May 2006

**Abstract:**

This thesis studies the interplay between randomness and computation. We investigate this interplay from the perspectives of hardness amplification and derandomization.

Hardness amplification is the task of taking a function that is hard to compute on some input or on some fraction of inputs, and producing a new function that is very hard on average, i.e. hard to compute on a fraction of inputs that is as large as possible. Hardness amplification is an important step toward understanding average-case hardness, and is also motivated by modern cryptography, which for the most part relies on the existence of a very average-case hard function in NP. Our results in this area include the following:

- We show that if NP contains a function that is hard to compute on a constant fraction of inputs then NP contains a function that is hard to compute on a fraction of inputs that is exponentially close to one-half, as opposed to polynomially close to one-half in previous work.

- We show that there is no black-box construction of an average-case hard function in NP starting from a worst-case hard function.

Derandomization studies the possibility of removing randomness from probabilistic algorithms. Its study is key to understanding the power of randomness in computation, and has recently led to several algorithmic breakthroughs. Our contributions to this area include the following:

- We construct a new pseudorandom generator that stretches a random seed into a much longer sequence that looks random to any small constant-depth circuit with a few arbitrary symmetric gates, such as Parity or Majority.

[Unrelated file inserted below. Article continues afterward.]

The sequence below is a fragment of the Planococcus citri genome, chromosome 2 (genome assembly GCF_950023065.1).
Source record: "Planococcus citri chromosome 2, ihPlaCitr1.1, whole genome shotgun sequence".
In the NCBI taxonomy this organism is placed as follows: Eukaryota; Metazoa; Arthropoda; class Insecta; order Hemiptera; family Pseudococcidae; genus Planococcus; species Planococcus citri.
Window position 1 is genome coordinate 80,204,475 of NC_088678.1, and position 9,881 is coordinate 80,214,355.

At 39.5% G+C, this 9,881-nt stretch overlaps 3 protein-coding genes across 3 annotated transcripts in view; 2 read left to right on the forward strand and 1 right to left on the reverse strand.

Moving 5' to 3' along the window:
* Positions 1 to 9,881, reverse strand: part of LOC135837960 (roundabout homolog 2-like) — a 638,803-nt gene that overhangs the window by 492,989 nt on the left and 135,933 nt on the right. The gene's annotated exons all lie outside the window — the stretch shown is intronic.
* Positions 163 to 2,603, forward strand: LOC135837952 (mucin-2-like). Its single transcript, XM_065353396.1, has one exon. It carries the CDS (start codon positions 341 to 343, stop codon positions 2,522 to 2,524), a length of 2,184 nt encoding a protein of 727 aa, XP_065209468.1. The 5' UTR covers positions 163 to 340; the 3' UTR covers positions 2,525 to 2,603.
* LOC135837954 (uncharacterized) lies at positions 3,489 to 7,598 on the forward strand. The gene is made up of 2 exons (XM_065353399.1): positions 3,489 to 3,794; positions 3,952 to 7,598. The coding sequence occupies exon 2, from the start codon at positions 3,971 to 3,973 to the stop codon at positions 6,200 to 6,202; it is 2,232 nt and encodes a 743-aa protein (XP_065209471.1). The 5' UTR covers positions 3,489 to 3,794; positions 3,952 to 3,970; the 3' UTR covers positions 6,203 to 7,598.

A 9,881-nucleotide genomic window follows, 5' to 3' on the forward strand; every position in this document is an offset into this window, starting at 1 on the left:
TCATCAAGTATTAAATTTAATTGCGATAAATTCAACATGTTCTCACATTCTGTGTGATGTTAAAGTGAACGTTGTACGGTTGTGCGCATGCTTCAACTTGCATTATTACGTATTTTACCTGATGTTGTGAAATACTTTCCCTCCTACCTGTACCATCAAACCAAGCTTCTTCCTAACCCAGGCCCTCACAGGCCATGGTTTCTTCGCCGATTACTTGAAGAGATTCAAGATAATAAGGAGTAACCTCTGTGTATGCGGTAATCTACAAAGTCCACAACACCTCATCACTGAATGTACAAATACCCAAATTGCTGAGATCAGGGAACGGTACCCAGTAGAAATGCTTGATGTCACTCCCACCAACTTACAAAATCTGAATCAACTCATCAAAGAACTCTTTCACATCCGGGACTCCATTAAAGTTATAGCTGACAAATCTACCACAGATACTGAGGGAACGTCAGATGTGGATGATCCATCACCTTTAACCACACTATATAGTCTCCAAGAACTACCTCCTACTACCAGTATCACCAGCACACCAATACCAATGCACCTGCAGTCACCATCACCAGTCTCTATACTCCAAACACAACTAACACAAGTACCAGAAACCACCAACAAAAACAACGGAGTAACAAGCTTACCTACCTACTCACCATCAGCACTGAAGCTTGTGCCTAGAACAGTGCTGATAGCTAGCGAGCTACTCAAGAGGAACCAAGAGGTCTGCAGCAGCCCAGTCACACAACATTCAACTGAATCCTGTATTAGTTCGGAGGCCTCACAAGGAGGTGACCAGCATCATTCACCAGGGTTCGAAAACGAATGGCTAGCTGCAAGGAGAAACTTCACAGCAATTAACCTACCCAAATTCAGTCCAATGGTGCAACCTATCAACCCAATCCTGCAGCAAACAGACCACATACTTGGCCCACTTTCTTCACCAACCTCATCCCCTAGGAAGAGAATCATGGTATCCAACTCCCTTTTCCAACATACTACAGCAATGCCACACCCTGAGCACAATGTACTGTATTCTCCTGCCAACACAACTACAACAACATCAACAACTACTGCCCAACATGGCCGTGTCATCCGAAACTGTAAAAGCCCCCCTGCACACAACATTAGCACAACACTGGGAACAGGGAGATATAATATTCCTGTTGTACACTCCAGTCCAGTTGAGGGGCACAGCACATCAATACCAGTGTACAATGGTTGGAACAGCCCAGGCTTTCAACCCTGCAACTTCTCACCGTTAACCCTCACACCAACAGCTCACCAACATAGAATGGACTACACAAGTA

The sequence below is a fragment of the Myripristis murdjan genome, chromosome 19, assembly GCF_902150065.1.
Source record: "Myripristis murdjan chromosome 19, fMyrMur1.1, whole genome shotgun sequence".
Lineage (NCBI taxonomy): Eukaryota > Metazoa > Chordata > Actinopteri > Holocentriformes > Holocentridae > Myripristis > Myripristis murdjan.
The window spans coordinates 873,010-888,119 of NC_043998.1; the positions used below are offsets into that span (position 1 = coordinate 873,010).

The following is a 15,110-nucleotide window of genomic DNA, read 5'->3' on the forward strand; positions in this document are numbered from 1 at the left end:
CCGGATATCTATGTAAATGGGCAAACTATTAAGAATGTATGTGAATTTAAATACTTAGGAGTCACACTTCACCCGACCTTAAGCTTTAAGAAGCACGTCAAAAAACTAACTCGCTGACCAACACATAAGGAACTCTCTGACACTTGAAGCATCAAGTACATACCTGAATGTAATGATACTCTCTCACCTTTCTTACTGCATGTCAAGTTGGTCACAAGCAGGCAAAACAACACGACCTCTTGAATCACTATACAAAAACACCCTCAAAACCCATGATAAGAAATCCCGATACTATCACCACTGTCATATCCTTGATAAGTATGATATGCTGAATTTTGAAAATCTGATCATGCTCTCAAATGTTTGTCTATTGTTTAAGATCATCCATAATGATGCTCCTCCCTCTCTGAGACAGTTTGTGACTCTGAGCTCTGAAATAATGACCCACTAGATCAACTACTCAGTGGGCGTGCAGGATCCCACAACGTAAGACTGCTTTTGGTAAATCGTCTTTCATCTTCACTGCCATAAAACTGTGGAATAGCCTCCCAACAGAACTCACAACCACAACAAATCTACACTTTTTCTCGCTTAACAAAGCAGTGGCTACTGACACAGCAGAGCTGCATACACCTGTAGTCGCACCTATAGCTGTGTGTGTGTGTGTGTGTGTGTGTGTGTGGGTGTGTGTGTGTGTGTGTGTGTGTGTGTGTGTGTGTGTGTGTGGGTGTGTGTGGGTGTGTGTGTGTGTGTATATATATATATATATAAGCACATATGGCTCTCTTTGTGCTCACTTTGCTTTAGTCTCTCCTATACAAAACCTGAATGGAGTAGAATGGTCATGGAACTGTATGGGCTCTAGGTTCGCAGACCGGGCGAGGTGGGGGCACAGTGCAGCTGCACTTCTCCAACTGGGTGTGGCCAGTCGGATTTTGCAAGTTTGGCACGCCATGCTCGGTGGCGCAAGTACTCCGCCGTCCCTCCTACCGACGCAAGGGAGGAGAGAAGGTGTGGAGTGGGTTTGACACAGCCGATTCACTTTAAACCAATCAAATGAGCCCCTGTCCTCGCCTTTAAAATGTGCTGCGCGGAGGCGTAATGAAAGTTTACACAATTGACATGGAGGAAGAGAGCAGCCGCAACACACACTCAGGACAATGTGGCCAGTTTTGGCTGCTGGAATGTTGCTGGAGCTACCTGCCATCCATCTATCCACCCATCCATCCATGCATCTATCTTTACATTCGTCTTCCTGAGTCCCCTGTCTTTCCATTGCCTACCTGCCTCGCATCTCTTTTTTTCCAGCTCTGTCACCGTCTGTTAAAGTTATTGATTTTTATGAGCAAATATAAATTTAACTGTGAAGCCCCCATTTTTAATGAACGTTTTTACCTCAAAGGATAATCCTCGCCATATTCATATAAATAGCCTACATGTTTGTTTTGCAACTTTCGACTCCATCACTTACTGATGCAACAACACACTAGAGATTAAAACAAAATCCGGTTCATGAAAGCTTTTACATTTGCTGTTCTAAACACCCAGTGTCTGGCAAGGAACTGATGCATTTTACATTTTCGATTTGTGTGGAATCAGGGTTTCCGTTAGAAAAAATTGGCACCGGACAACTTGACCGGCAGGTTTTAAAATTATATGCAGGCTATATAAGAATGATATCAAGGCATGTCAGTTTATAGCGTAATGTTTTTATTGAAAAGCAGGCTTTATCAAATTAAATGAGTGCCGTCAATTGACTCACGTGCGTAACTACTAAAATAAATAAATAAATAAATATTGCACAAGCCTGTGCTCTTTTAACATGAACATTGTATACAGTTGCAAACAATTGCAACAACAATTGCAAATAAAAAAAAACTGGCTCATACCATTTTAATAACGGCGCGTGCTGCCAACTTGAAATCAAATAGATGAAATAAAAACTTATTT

- We show that any black-box simulation of randomized polynomial time in the second level of the polynomial-time hierarchy must incur a quadratic slow-down in the running time, which matches the running time of known simulations. We also exhibit a quasilinear-time simulation at the third level of the polynomial-time hierarchy.

**Keywords:**

hardness amplification, derandomization, pseudorandomness, constant-depth circuit, average-case complexity, probabilistic time, black-box, alternation, polynomial-time hierarchy, decoding, approximate majority, lower bound, noise sensitivity, NP, polynomial-time hierarchy, PH, pseudorandom generator

**Table of Contents**

1 Introduction 2 Hardness Amplification within NP 3 Worst-case hardness amplification 4 Pseudorandom Bits for Constant-Depth Circuits with Sym Gates 5 Probabilistic Time versus Alternating Time 6 The Complexity of Decoding